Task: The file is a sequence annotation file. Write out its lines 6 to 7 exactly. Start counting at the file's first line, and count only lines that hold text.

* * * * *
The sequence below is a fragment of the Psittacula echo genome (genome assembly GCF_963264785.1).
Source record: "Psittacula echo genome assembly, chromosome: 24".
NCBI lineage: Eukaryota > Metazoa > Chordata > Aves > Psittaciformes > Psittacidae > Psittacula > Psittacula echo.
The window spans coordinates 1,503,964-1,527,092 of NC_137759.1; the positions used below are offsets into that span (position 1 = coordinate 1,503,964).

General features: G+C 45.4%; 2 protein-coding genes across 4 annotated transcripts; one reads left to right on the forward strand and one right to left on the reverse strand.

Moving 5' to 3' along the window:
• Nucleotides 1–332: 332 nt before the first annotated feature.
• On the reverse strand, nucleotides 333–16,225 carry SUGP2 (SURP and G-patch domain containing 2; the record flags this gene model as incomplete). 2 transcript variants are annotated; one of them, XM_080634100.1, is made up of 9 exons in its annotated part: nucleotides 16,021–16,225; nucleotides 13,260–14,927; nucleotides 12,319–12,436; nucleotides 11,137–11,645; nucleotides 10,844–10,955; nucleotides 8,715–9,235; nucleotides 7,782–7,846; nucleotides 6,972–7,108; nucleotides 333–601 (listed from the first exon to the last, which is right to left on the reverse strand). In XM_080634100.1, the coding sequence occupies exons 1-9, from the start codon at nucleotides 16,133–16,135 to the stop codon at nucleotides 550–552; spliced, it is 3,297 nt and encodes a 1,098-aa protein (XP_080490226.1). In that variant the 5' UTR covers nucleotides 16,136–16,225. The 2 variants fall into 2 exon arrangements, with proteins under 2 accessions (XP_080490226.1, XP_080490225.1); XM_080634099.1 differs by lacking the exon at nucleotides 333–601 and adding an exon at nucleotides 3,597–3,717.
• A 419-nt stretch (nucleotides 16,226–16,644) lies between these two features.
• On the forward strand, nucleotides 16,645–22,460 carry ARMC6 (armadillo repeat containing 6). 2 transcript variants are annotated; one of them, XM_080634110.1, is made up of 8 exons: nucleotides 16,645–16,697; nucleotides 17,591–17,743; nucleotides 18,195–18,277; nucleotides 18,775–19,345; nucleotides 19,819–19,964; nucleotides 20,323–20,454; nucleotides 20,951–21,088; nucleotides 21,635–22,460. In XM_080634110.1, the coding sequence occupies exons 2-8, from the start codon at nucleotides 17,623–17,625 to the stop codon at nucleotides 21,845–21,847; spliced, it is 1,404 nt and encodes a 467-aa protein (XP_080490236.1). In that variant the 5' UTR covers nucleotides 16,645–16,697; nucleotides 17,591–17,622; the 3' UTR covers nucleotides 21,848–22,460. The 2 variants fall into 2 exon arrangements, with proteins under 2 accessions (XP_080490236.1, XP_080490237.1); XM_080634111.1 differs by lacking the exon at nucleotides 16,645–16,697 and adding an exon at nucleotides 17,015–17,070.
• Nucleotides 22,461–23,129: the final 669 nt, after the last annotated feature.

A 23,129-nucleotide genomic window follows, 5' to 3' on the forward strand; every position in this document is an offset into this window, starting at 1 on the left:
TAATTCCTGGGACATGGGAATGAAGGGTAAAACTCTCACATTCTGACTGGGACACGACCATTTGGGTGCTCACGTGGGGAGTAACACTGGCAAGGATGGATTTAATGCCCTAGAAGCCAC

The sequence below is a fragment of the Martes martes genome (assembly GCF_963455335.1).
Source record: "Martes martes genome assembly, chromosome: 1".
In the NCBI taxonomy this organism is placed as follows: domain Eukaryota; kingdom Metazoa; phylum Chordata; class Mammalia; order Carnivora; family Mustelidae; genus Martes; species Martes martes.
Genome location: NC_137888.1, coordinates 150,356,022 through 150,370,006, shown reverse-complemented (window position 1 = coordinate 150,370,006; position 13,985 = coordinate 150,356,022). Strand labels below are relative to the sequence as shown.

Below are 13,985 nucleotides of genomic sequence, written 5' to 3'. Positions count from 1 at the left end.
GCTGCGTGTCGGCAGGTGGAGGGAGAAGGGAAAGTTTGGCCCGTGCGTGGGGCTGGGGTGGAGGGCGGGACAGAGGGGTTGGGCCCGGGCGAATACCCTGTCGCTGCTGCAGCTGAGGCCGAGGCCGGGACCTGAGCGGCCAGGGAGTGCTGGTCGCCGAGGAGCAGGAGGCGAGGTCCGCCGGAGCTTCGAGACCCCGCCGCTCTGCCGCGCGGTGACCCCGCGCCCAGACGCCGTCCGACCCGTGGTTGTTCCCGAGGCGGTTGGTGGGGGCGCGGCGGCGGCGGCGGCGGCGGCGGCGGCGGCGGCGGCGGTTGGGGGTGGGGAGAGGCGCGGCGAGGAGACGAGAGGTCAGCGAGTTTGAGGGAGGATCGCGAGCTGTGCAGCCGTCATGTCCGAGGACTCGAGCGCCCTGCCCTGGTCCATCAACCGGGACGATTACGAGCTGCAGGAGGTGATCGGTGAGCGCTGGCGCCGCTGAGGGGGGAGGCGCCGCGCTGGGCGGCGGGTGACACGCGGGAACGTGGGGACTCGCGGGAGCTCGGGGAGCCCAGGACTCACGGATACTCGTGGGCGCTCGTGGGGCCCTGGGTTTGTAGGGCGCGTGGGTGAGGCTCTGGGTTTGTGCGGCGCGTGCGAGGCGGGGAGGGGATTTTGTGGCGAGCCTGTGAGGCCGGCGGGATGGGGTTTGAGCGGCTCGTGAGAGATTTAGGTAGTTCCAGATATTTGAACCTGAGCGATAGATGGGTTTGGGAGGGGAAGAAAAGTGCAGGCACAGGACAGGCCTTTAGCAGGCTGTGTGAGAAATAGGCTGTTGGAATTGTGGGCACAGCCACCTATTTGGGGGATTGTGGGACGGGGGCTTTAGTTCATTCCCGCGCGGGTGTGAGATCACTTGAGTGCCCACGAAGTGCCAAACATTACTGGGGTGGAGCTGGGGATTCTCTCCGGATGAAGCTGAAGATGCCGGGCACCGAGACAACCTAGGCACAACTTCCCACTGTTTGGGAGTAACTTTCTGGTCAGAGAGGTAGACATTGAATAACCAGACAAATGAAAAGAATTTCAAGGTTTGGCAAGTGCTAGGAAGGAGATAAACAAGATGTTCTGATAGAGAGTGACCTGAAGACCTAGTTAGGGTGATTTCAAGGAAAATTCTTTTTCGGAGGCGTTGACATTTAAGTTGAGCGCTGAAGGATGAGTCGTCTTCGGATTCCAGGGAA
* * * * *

Moving 5' to 3' along the window:
• Nucleotides 1–332: 332 nt before the first annotated feature.